A prominent isotopic fingerprint of nitrogen uptake by anaerobic methanotrophic archaea

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© 2020 Elsevier B.V. Marine sediments represent the largest reservoir of methane on Earth. Anaerobic oxidation of methane (AOM) mediated by anaerobic methanotrophic archaea (ANME) and associated sulfate-reducing bacteria is the main process controlling methane emission from marine sediments. Recent laboratory studies have revealed that ANME or AOM consortia can mediate nitrogen (N) fixation and ammonium assimilation. These processes are known to preferentially utilize 14N rather than the 15N isotope. However, geochemical fingerprints of microbial nitrogen uptake in marine sediments are lacking, limiting our understanding of its role in modern and ancient sedimentary environments. Here we report prominent negative excursions of bulk sediment δ15N values (up to −5‰) at sulfate-methane transitions (SMTs) where ANME show peak abundances in sediments at four sites of the Haima seeps of the South China Sea. Such δ15N excursions are restricted to SMTs, suggesting that 15N depletion results from ANME-mediated nitrogen uptake. We posit that this process is ubiquitous at the SMT – a reaction front in coastal and continental margin sediments worldwide – resulting in similar isotope patterns. Negative δ15N excursions are consequently a promising proxy to track AOM in the geological record and to better constrain carbon and nitrogen cycling in ancient sedimentary environments.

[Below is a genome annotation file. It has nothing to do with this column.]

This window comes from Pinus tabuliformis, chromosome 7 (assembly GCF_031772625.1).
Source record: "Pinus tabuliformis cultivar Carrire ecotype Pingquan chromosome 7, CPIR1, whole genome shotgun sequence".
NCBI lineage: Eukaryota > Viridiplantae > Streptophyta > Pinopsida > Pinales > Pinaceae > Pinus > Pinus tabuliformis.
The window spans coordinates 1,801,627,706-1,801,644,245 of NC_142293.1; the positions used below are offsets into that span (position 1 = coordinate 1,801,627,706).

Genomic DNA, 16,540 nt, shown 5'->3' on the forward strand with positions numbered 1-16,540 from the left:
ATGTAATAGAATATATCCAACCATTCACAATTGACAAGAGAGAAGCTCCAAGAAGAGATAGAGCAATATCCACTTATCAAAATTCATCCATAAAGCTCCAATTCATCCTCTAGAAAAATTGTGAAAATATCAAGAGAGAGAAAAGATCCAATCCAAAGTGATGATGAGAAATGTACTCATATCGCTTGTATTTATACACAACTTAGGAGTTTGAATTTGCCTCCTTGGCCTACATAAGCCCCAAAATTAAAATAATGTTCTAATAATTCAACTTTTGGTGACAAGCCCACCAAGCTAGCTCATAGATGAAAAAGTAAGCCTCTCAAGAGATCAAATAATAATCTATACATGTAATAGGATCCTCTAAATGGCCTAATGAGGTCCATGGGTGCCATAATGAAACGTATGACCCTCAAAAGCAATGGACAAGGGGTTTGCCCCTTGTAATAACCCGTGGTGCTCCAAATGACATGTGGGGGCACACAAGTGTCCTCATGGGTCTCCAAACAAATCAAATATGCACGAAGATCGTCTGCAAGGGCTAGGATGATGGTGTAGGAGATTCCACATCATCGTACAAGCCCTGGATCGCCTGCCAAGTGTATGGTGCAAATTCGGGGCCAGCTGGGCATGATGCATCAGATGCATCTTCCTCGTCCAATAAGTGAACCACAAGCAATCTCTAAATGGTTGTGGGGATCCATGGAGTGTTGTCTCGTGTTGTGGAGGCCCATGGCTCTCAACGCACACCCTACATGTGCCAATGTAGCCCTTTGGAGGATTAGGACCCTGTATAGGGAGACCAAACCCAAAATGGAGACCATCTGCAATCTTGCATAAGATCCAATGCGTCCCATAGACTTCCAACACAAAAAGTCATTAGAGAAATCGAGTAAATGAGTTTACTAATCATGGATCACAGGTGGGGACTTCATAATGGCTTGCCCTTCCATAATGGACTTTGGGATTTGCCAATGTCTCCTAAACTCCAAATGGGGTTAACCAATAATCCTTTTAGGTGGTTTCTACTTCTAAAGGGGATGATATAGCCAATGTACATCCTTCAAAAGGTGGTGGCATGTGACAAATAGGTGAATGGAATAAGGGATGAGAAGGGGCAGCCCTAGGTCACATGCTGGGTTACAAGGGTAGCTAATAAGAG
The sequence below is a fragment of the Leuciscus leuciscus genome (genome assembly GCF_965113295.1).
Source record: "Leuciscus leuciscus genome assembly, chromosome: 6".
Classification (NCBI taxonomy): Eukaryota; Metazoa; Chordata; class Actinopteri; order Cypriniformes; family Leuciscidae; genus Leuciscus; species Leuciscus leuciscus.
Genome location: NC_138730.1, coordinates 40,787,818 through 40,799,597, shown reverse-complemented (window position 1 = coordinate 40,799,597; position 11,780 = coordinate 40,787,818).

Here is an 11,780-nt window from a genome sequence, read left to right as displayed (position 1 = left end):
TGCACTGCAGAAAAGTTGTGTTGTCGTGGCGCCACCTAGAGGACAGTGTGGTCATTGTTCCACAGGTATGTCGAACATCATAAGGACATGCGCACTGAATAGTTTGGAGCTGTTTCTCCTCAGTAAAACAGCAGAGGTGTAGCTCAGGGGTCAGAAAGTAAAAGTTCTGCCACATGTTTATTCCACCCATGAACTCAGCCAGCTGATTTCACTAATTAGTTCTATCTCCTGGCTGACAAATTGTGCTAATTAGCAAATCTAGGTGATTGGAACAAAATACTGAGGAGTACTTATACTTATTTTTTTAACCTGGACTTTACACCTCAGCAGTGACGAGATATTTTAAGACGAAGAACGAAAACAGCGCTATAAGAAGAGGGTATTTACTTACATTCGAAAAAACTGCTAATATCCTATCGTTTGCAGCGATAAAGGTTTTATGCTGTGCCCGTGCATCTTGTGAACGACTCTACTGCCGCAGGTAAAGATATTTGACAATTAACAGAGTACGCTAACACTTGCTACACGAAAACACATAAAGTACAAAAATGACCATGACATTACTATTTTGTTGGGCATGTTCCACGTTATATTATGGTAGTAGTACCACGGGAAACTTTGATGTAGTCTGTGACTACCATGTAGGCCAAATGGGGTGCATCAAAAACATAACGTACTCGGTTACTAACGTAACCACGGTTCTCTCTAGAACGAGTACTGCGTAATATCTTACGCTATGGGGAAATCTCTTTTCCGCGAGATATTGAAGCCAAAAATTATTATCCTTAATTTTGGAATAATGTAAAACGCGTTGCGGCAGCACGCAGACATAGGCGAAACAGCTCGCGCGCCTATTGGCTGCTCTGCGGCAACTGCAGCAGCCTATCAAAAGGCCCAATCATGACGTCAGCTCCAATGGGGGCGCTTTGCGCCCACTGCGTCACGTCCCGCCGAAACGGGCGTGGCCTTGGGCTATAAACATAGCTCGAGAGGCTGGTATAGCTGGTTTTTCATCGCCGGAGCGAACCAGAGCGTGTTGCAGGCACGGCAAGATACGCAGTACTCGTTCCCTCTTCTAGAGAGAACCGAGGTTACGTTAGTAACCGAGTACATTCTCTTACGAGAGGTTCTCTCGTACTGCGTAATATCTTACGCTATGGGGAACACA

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Chemical Geology

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